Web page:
A guest post by Jae Xavier from KnowledgeCity.com
My best time for running 2 miles is 10 minutes and 13 seconds. But before that, I did it in 15 minutes and 45 seconds. It took me 4 weeks to get that low.
I improved by monitoring and adjusting:
- Arrival times at certain waypoints
- Running strike (toe vs. mid)
- Bursting interval (burst on the last waypoint)
- Breathing pattern (deep vs. shallow)
I consistently drove my times down by a minute or more each week because I knew the intricacies of the route and of myself.
So how does my experience relate to you designers?
In the Information Age, obviously information flows freely. And in that flow information can take on the form of words and even visual art. Information is aggregated, channeled, packaged, repackaged, socialized, and consumed.
Here is an example flow of information:
After posting your artwork on your website it gets…
- Searched by Google, Yahoo, and Bing
- Gets Tweeted by curious web surfers
- Tweeters see the Tweet
- Gets Tweeted again by there 2000+ followers and their 2000+ followers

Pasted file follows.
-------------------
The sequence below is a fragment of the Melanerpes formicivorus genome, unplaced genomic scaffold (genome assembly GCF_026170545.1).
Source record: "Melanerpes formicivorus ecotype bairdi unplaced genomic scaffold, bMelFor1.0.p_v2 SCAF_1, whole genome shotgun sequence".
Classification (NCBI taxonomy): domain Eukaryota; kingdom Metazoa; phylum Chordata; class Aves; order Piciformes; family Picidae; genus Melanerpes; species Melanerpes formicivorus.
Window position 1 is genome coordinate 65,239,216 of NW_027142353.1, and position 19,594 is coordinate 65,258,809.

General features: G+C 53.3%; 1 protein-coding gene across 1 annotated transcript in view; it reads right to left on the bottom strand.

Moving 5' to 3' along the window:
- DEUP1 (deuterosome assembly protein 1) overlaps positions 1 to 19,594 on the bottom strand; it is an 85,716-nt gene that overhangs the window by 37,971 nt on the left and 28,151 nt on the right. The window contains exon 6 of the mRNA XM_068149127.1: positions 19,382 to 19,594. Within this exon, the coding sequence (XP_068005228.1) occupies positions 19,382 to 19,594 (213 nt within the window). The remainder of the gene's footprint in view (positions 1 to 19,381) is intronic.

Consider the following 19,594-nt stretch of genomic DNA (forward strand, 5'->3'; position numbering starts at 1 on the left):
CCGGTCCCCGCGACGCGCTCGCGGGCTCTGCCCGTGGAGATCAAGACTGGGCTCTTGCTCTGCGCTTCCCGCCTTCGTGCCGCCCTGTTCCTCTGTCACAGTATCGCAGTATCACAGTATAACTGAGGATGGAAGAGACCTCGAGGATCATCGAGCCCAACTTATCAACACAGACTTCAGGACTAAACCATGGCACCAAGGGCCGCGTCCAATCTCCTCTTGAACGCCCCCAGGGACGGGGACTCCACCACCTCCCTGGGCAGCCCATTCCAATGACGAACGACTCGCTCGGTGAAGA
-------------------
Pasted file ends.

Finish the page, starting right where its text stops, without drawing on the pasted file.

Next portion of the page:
- Then someone emails to their friend
- Then it gets forwarded to other friends
- Spreads on FaceBook
- Blogged about by art aficionados which gets sent out by an RSS feed
- And finally someone sees and prints your design on t-shirts without your permission and makes a lot of money
From a designer’s context, when you follow and monitor this flow you’ll begin to ask questions (after all humans are curious).
- Where does the information go?
- How does my design get spread and consumed?
- What is their reaction?
- How do they feel about the design?
- What brought visitors to your client?
- What design elements are they attracted to?
- Is the design understandable?
- Will they come back for more?
- Is it popular?
- Is my client seeing favorable results?
- How does my design fare against their competitors or even my competitors?
Why is this important? Because it tells you what is or what’s not working. Just measuring revenue is not enough.
Information can be monitored especially on the web. And in each sector, market, and industry there are sets of metrics that determine successes and failures. Find out what metrics matter to your client when you consult them. Then you can draw out what metrics relate to what design elements.
If you are not doing this already, start now. AND if your client is not doing this already, it will make your job an up hill battle because the Attention Age is upon us. If you’re designs are not capable of getting attention, you’re more likely to fail.
About Jae – he has intense interests in art and business. He has founded KnowledgeCity.com, an online education company for the general market. Jae has been a designer of all sorts for 15 years, runs two other business, and has never been to college.”